REGULATION & COMPLIANCE
May 15, 2000
Two mutual fund shareholders are challenging the constitutionality of a two-month-old Maryland law designed to define what makes a mutual fund director independent.
The shareholders, David Migdal and Linda Rohrbaugh, contend that Maryland Gov. Parris N. Glendening (D) violated the Maryland constitution when he signed legislation providing that mutual fund directors do not lose their independence by serving on the board of more than one mutual fund in the same mutual fund complex. The governor signed the measure March 24. Migdal and Rohrbaugh, investors in two of the mutual funds of T. Rowe Price Associates of Baltimore, alleged the new law violates a provision in the Maryland constitution that permits legislation to address only one subject.
Migdal and Rohrbaugh asked the Maryland circuit court to declare the new law unconstitutional in a lawsuit filed May 3.
A lawyer for the shareholders, Ronald B. Rubin, a partner in Rubin & Monahan of Rockville, Md., declined to comment. Robert Zarnoch, the Maryland assistant attorney general handling the case for Glendening, denied Glendening violated the Maryland legislation in signing the measure in March.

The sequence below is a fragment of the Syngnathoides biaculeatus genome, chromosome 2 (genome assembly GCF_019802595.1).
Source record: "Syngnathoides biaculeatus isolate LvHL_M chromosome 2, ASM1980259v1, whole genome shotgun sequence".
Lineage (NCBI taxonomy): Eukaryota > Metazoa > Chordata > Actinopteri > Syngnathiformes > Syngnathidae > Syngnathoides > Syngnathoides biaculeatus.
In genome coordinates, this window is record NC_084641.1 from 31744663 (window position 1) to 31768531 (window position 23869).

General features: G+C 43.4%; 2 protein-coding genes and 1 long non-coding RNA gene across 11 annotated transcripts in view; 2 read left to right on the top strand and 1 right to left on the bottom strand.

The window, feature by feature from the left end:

The lawsuit is the latest round in a dispute that dates back more than two years. The Maryland legislature in April 1998 adopted legislation essentially identical to that which it passed in March. The 1998 law was designed to limit the effect of a 1997 court ruling which held that fund directors can lose their independence by receiving pay for serving on more than one mutual fund in the same fund complex.
The 1998 measure was tacked on to legislation that had nothing to do with mutual funds. On March 14, Maryland's highest court, the Maryland Appeals Court, ruled that the two-year-old law violated the state constitution's requirement that laws address only one subject. (MFMN 3/20/00) The Maryland legislature passed a bill this year in an attempt to fix the constitutional flaw in the 1998 law.
The state believes it resolved the single-subject problem when it passed the law this year as part of a so-called curative bill, an annual bill that the Maryland legislature passes to remedy technical defects in existing laws, Zarnoch said. The state has long used curative bills to remedy defects such as that in the 1998 bill, Zarnoch said.
"We think the (new law) is constitutional," Zarnoch said. "We wouldn't have done it that way if we didn't think it was constitutional."
This year's curative bill concerns more than one subject. Migdal and Rohrbaugh contend in their lawsuit that including the directors' law in the curative bill was tantamount to a trick designed to circumvent the Maryland constitution and the Appeals Court's March ruling.